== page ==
As Title 42 ends, Immigration and Customs Enforcement announced a monitoring program on May 10 for illegal immigrants. Some of those facing deportation will be forced to wear ankle bracelets and abide by curfews. Sen. Joe Manchin (D-W.Va.) said on May 10 that he'll oppose all Environmental Protection Agency nominees until the agency stops implementing rules limiting fossil fuels. Former President Donald Trump took part in the first televised town hall of the 2024 presidential election season on Wednesday. Trump addressed allegations against him and answered questions from voters. ⭕️Watch in-depth videos based on Truth & Tradition at Epoch TV
Daily Kos Radio - Kagro in the Morning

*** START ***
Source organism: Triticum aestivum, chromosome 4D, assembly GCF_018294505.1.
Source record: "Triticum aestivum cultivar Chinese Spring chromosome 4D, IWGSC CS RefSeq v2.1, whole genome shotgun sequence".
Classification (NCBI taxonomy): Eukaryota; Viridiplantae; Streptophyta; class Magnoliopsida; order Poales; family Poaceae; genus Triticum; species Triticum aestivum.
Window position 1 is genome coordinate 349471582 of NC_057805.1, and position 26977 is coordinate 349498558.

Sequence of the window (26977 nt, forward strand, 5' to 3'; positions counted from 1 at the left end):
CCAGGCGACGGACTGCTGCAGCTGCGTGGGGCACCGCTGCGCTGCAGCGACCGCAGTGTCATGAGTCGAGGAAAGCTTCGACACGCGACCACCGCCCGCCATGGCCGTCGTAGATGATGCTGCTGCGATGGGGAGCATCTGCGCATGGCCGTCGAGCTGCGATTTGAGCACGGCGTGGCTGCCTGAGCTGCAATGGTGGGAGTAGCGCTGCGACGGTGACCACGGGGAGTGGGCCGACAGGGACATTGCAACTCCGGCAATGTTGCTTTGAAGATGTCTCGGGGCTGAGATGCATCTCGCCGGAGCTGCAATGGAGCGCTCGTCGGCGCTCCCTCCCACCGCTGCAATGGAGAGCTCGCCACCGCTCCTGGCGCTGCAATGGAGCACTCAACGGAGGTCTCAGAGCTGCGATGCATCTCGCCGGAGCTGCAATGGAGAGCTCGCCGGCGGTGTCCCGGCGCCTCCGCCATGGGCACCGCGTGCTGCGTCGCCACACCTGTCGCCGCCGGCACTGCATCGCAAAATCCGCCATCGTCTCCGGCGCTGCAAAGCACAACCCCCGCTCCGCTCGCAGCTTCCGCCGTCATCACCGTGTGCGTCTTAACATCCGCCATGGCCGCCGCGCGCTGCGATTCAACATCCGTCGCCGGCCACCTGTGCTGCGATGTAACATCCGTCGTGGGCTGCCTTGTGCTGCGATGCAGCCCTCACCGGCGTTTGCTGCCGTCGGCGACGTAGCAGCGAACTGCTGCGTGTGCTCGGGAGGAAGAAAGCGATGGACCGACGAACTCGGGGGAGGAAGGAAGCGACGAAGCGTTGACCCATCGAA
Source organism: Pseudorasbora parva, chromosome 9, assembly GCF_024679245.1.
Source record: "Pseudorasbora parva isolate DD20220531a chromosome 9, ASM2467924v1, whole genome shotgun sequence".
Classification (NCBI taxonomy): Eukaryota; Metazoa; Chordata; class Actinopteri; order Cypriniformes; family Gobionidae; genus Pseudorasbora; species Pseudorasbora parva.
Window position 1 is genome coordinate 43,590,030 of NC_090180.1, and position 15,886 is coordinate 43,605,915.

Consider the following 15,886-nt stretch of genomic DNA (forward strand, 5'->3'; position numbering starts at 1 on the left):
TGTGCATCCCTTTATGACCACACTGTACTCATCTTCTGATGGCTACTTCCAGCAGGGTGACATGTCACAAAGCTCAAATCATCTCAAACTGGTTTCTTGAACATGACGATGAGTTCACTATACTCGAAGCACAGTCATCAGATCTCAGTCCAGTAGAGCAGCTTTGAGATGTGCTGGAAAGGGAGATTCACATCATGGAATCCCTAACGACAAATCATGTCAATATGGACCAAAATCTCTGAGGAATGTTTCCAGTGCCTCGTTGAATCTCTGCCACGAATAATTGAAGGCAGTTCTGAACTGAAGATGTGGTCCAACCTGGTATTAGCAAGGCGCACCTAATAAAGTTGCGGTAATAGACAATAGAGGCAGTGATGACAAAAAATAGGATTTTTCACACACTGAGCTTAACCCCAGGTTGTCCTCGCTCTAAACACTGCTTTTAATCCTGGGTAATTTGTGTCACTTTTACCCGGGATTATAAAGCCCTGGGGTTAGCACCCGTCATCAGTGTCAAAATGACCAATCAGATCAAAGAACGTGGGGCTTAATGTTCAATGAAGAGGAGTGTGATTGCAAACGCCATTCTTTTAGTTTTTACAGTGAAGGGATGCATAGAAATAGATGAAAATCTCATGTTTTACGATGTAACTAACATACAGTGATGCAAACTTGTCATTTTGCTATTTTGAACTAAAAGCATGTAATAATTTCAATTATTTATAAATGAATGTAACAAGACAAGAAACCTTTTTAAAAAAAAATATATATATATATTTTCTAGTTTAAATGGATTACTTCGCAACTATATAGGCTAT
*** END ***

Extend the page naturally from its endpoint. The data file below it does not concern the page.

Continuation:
David Waldman wishes us a happy Dia Cinco de KITM Celebraciones! Another day another set of specifics on why no one has trusted Clarence and Ginni Thomas for a least a generation. Leonard Leo, whose job is buying influence, bought $1.6 billion worth recently, paying a chunk through bagwoman Kellyanne Conway into the pockets of Ginni Thomas, making certain to not mention Ginni, which makes them all look as innocent as hell. The Proud Boys find themselves going to jail, much to their, and their followers' surprise. Punching up, instead of punching down was the big mistake, and the Boys learned their lesson. MAGA learned the lesson of January 6: People get in trouble for insurrection, therefore the people you want in trouble must be insurrecting. Texas prison guards put a woman in isolation for knowing more about abortion than they did. Texas schools, concerned that kids nowadays have become too into idolatry, adultery, and covetousness, are posting the Ten Commandments in every classroom. That might be Moses' thing, but Jesus would not do that. In Ohio, Republicans are quickly shutting down voting rights and hope to slide it in August, when no one's looking. Meanwhile, Oregon Republicans refuse to vote on things with the big words that wear their lips out. Ace KITM correspondent Rosalyn MacGregor marks the retirement of Michigan's last racial/ethnic school mascot. Covid drops to the fourth biggest killer, so you know WHO declares the emergency over. Fox News demands that Media Matters quit publishing their Tucker Carlson leaks. Jim Justice is running against Joe Manchin for Senator. Many hope that Jim'll win so he can pay them the money he owes.